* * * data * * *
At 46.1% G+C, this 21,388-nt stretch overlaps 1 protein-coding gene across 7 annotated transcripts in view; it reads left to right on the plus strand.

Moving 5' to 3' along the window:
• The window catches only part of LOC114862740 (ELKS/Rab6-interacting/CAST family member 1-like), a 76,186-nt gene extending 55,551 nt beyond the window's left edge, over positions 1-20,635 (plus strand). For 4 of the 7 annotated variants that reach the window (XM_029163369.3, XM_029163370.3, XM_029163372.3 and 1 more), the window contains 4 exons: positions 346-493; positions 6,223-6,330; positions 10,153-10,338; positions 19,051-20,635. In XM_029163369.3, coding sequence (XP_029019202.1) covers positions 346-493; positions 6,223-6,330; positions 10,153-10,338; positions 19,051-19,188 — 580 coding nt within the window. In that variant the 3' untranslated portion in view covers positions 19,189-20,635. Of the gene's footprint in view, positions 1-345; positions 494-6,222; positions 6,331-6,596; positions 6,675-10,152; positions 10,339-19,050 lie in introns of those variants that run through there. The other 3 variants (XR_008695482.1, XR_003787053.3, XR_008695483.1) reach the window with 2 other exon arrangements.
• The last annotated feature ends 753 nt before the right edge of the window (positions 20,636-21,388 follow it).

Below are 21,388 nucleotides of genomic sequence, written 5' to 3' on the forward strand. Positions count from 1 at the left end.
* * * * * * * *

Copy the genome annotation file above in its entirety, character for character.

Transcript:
At 46.1% G+C, this 21,388-nt stretch overlaps 1 protein-coding gene across 7 annotated transcripts in view; it reads left to right on the plus strand.

Moving 5' to 3' along the window:
• The window catches only part of LOC114862740 (ELKS/Rab6-interacting/CAST family member 1-like), a 76,186-nt gene extending 55,551 nt beyond the window's left edge, over positions 1-20,635 (plus strand). For 4 of the 7 annotated variants that reach the window (XM_029163369.3, XM_029163370.3, XM_029163372.3 and 1 more), the window contains 4 exons: positions 346-493; positions 6,223-6,330; positions 10,153-10,338; positions 19,051-20,635. In XM_029163369.3, coding sequence (XP_029019202.1) covers positions 346-493; positions 6,223-6,330; positions 10,153-10,338; positions 19,051-19,188 — 580 coding nt within the window. In that variant the 3' untranslated portion in view covers positions 19,189-20,635. Of the gene's footprint in view, positions 1-345; positions 494-6,222; positions 6,331-6,596; positions 6,675-10,152; positions 10,339-19,050 lie in introns of those variants that run through there. The other 3 variants (XR_008695482.1, XR_003787053.3, XR_008695483.1) reach the window with 2 other exon arrangements.
• The last annotated feature ends 753 nt before the right edge of the window (positions 20,636-21,388 follow it).

Below are 21,388 nucleotides of genomic sequence, written 5' to 3' on the forward strand. Positions count from 1 at the left end.